Servizio Comunitario di Informazione in materia di Ricerca e Sviluppo - CORDIS

Increase of lysine and threonine in potato tubers and the effect of this accumulation on the expression of other potato tuber genes

Lysine levels have been increased in potato tubers by introduction of a bacterial dihydrodipicolinate synthase (bacterial DHPS; DapA) driven by the CaMV 35S promoter or the potato tuber-specific gbss promoter. Introduction of a mutant bacterial aspartate kinase (LysC) led to potato plants with increased levels of threonine and a small increase of methionine. The bacterial enzymes are feedback insensitive for the end product amino acids unlike the plant enzymes. In the Opti-2 project, plants with elevated levels of lysine, methionine, or threonine were used for further characterisation of the influence of the transgenes on gene expression of other genes via transcriptomics and proteomics methodologies.

A dedicated potato microarray was used to study the influence of the transgene in general and to find new genes involved in the regulation of the aspartate pathway or genes differentially expressed as a result of the accumulation of the aminoacids themselves. Proteomics tools such as two-dimensional gel electrophoresis, protein gel patterns comparison and LC-QTOF MS/MS protein sequencing were used in addition to analyse differences in protein expression between transgenic and wild type potato tubers.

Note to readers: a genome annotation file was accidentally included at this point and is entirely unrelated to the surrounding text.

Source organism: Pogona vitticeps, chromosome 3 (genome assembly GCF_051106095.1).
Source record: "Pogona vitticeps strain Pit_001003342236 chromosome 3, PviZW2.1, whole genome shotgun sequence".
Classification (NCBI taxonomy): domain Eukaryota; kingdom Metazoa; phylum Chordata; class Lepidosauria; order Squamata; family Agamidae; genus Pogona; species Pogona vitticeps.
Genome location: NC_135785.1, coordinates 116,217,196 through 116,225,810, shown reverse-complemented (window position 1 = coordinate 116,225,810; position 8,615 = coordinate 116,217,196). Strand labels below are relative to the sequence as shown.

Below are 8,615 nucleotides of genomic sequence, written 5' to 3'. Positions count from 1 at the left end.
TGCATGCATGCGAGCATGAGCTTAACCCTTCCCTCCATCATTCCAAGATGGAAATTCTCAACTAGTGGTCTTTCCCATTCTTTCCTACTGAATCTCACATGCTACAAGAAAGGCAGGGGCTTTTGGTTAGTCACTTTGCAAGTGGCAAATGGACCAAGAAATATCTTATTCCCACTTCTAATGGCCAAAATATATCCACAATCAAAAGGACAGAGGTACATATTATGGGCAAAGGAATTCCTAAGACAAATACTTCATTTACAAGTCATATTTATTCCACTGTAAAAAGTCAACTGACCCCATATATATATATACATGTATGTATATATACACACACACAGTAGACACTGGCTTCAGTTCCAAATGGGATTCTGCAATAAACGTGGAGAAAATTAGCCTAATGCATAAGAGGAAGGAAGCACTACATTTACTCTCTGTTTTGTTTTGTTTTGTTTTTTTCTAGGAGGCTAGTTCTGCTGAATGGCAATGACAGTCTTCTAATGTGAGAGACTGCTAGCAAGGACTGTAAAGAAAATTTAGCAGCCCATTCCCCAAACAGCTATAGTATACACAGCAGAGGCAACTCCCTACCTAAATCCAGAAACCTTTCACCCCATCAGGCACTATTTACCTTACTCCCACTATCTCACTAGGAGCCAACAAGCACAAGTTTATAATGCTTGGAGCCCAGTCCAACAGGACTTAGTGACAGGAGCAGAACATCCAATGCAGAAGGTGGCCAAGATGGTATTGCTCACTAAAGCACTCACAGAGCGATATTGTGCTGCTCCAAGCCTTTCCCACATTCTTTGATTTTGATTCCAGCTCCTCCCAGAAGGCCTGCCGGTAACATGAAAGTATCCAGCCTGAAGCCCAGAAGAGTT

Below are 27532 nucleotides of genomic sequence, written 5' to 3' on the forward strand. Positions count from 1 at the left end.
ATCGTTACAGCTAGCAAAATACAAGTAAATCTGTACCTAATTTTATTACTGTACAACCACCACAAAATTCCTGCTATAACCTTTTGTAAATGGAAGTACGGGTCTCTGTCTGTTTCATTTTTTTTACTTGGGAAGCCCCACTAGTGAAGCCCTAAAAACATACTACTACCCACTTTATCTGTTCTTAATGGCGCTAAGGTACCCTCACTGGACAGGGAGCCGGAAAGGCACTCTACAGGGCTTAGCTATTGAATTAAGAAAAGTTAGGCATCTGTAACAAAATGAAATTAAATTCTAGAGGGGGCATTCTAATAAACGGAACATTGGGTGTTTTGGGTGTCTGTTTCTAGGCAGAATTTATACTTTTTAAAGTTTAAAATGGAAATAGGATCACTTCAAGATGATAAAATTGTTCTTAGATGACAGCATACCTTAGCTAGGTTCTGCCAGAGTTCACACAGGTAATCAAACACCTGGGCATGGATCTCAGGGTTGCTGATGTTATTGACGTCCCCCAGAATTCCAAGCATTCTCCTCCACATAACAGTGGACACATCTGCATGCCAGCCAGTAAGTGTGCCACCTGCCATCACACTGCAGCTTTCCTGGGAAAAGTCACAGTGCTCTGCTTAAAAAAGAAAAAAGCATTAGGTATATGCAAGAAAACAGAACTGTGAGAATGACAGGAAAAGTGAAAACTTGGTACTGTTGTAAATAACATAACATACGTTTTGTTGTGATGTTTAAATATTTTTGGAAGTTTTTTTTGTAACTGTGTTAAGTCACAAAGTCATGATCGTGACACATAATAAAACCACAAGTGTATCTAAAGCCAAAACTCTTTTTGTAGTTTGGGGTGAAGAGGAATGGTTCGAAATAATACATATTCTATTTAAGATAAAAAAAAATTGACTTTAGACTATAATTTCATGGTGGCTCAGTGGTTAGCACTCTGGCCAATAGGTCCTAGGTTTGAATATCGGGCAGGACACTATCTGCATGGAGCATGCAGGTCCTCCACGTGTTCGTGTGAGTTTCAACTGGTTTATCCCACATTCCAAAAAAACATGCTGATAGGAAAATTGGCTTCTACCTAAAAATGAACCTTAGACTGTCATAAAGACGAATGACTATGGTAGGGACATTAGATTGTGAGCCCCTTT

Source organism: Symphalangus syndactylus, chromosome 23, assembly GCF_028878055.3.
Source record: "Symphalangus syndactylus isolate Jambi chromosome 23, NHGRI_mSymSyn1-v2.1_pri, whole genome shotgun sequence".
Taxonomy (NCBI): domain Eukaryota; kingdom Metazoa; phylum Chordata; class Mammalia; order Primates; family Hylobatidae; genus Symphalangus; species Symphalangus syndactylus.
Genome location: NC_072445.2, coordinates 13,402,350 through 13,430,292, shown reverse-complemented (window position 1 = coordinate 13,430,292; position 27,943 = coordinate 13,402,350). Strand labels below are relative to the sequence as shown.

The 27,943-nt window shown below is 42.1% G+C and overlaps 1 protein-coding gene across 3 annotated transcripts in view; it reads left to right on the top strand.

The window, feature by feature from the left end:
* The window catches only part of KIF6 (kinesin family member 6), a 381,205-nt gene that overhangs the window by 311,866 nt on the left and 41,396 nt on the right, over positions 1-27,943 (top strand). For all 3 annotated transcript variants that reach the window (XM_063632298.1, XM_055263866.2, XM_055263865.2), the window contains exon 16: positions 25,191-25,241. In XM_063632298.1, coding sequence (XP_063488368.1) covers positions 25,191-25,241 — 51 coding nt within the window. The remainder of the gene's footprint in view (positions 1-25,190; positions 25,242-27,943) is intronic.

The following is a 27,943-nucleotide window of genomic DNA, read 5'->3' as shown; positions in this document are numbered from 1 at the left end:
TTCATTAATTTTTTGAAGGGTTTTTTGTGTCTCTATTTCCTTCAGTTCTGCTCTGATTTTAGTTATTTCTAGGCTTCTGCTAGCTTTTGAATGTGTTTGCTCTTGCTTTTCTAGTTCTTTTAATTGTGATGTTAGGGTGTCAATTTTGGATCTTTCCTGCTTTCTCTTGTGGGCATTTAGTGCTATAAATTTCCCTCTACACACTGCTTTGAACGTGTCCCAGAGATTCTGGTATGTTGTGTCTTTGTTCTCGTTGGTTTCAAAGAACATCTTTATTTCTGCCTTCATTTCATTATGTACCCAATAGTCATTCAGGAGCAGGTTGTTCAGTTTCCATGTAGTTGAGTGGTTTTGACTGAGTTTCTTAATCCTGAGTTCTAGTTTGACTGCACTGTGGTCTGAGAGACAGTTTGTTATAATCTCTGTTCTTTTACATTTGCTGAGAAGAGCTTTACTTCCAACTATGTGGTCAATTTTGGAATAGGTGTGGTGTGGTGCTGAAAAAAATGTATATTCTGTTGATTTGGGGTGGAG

The analyses showed that the effect of increasing the amino acid level on the expression of other genes in tubers is very low. The differences between various harvests of the same plants or between different potato cultivars or different tuber tissues are much higher than between wt and transgenics. Only by using special search programs for comparable expression patterns, a small set of (regulatory) genes could be traced that show an increased expression in the transgenic plants compared to the control plants. These genes might be involved in (the regulation of) essential amino acid biosynthesis, and will be studied in more detail in the future.

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